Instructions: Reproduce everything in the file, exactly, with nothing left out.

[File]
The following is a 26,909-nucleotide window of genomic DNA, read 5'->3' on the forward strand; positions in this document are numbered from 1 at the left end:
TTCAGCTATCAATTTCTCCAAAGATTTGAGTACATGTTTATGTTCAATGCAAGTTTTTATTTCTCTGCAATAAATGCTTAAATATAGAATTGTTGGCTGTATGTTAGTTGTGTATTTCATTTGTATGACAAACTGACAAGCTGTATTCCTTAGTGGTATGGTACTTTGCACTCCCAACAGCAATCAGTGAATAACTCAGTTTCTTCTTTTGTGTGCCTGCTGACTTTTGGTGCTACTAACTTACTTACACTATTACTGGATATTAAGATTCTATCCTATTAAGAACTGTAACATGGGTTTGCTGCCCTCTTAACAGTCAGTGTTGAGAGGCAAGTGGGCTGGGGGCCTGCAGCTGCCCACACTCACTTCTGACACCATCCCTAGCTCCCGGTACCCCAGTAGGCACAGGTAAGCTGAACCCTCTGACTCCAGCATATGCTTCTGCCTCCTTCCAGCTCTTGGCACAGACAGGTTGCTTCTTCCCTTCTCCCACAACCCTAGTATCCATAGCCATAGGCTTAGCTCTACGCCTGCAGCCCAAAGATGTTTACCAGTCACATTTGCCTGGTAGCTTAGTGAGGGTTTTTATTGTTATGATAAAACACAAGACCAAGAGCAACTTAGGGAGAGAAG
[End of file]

The following is a 26,909-nucleotide window of genomic DNA, read 5'->3' on the forward strand; positions in this document are numbered from 1 at the left end:
TTCAGCTATCAATTTCTCCAAAGATTTGAGTACATGTTTATGTTCAATGCAAGTTTTTATTTCTCTGCAATAAATGCTTAAATATAGAATTGTTGGCTGTATGTTAGTTGTGTATTTCATTTGTATGACAAACTGACAAGCTGTATTCCTTAGTGGTATGGTACTTTGCACTCCCAACAGCAATCAGTGAATAACTCAGTTTCTTCTTTTGTGTGCCTGCTGACTTTTGGTGCTACTAACTTACTTACACTATTACTGGATATTAAGATTCTATCCTATTAAGAACTGTAACATGGGTTTGCTGCCCTCTTAACAGTCAGTGTTGAGAGGCAAGTGGGCTGGGGGCCTGCAGCTGCCCACACTCACTTCTGACACCATCCCTAGCTCCCGGTACCCCAGTAGGCACAGGTAAGCTGAACCCTCTGACTCCAGCATATGCTTCTGCCTCCTTCCAGCTCTTGGCACAGACAGGTTGCTTCTTCCCTTCTCCCACAACCCTAGTATCCATAGCCATAGGCTTAGCTCTACGCCTGCAGCCCAAAGATGTTTACCAGTCACATTTGCCTGGTAGCTTAGTGAGGGTTTTTATTGTTATGATAAAACACAAGACCAAGAGCAACTTAGGGAGAGAAG